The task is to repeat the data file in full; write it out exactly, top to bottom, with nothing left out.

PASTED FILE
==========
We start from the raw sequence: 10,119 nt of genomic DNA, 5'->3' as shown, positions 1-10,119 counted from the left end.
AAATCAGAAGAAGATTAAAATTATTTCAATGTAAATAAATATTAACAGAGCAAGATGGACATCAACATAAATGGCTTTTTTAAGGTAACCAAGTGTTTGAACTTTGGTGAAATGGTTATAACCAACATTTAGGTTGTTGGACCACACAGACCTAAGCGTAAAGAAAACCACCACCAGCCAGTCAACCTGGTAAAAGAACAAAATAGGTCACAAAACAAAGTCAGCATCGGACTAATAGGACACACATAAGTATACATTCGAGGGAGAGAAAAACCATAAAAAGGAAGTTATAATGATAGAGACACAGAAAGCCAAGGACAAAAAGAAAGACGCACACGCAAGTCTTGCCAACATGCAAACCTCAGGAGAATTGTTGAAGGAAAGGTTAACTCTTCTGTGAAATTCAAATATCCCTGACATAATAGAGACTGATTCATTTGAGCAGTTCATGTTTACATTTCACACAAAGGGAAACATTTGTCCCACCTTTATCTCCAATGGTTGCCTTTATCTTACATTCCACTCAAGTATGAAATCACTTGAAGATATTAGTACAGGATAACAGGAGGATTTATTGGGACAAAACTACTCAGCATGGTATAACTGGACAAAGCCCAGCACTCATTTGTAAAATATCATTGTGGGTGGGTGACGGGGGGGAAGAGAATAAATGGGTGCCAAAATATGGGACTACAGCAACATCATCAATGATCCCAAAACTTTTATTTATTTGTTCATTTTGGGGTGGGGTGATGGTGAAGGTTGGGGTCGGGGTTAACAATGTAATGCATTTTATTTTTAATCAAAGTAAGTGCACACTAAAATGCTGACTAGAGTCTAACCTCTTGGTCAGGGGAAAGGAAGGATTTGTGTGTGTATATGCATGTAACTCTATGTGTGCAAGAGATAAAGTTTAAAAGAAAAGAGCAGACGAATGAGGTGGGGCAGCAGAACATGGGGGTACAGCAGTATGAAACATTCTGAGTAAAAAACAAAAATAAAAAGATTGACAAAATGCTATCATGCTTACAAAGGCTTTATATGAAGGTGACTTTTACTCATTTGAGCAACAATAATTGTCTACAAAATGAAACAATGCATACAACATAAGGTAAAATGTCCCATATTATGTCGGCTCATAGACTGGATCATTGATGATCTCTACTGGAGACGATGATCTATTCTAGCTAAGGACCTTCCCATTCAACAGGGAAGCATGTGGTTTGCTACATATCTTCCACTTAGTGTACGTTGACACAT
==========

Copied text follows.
We start from the raw sequence: 10,119 nt of genomic DNA, 5'->3' as shown, positions 1-10,119 counted from the left end.
AAATCAGAAGAAGATTAAAATTATTTCAATGTAAATAAATATTAACAGAGCAAGATGGACATCAACATAAATGGCTTTTTTAAGGTAACCAAGTGTTTGAACTTTGGTGAAATGGTTATAACCAACATTTAGGTTGTTGGACCACACAGACCTAAGCGTAAAGAAAACCACCACCAGCCAGTCAACCTGGTAAAAGAACAAAATAGGTCACAAAACAAAGTCAGCATCGGACTAATAGGACACACATAAGTATACATTCGAGGGAGAGAAAAACCATAAAAAGGAAGTTATAATGATAGAGACACAGAAAGCCAAGGACAAAAAGAAAGACGCACACGCAAGTCTTGCCAACATGCAAACCTCAGGAGAATTGTTGAAGGAAAGGTTAACTCTTCTGTGAAATTCAAATATCCCTGACATAATAGAGACTGATTCATTTGAGCAGTTCATGTTTACATTTCACACAAAGGGAAACATTTGTCCCACCTTTATCTCCAATGGTTGCCTTTATCTTACATTCCACTCAAGTATGAAATCACTTGAAGATATTAGTACAGGATAACAGGAGGATTTATTGGGACAAAACTACTCAGCATGGTATAACTGGACAAAGCCCAGCACTCATTTGTAAAATATCATTGTGGGTGGGTGACGGGGGGGAAGAGAATAAATGGGTGCCAAAATATGGGACTACAGCAACATCATCAATGATCCCAAAACTTTTATTTATTTGTTCATTTTGGGGTGGGGTGATGGTGAAGGTTGGGGTCGGGGTTAACAATGTAATGCATTTTATTTTTAATCAAAGTAAGTGCACACTAAAATGCTGACTAGAGTCTAACCTCTTGGTCAGGGGAAAGGAAGGATTTGTGTGTGTATATGCATGTAACTCTATGTGTGCAAGAGATAAAGTTTAAAAGAAAAGAGCAGACGAATGAGGTGGGGCAGCAGAACATGGGGGTACAGCAGTATGAAACATTCTGAGTAAAAAACAAAAATAAAAAGATTGACAAAATGCTATCATGCTTACAAAGGCTTTATATGAAGGTGACTTTTACTCATTTGAGCAACAATAATTGTCTACAAAATGAAACAATGCATACAACATAAGGTAAAATGTCCCATATTATGTCGGCTCATAGACTGGATCATTGATGATCTCTACTGGAGACGATGATCTATTCTAGCTAAGGACCTTCCCATTCAACAGGGAAGCATGTGGTTTGCTACATATCTTCCACTTAGTGTACGTTGACACAT